5. Educate and inform management and employees on their obligation to promptly report any notification of an adverse action by any duly authorized regulatory or enforcement agency.

Daniel Peake of the Compliance Resource Center (CRC) works with many organizations in ensuring proper sanction screening and from that experience offers a number of practical tips to avoid creating an actionable violation.  He can be reached at dpeake@strategicm.com or (703) 236-9850.

 

Richard P. Kusserow served as DHHS Inspector General for 11 years. He currently is CEO of Strategic Management Services, LLC (SM), a firm that has assisted more than 3,000 organizations and entities with compliance related matters. The SM sister company, CRC, provides a wide range of compliance tools including sanction-screening.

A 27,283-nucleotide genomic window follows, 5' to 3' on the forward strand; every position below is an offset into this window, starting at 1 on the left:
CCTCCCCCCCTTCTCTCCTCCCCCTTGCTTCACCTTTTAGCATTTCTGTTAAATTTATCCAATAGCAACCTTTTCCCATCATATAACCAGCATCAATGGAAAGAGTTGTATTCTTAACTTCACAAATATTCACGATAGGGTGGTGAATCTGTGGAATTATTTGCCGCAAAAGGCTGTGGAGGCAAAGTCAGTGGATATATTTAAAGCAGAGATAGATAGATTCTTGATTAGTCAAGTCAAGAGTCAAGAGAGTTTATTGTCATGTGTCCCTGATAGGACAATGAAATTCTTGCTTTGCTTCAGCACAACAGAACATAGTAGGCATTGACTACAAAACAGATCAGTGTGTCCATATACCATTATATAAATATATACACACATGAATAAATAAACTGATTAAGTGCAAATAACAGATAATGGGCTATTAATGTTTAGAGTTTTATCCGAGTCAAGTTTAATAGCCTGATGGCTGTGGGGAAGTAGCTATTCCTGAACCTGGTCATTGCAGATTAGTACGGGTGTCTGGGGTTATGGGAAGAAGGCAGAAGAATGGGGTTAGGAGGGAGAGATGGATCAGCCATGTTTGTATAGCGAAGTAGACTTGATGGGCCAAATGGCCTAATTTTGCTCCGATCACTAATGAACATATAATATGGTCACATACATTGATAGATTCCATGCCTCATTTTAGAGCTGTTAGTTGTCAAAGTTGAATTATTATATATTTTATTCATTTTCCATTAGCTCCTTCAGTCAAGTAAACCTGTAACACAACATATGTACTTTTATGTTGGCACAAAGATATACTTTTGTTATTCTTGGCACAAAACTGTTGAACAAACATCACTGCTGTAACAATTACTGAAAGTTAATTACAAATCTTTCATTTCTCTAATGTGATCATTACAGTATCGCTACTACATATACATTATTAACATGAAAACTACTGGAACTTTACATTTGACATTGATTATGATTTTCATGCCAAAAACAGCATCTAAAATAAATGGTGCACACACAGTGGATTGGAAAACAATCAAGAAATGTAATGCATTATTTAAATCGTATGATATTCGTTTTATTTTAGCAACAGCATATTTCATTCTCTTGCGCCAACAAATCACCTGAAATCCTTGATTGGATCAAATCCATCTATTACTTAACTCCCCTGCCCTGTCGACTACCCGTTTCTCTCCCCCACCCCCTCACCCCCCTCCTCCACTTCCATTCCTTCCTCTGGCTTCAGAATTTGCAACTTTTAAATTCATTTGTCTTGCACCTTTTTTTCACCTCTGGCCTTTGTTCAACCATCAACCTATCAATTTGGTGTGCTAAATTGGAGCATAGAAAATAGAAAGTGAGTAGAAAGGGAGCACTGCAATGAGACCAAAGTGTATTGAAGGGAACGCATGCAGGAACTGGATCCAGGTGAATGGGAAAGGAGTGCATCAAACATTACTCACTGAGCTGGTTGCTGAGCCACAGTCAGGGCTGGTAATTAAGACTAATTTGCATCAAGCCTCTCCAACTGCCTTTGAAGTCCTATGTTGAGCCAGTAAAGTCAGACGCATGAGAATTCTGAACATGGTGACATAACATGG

Connect with Richard Kusserow on Google+ or LinkedIn.

Subscribe to the Kusserow on Compliance Newsletter

Copyright © 2017 Strategic Management Services, LLC. Published with permission.

Kusserow on Compliance: OIG testimony highlights opioid crisis actions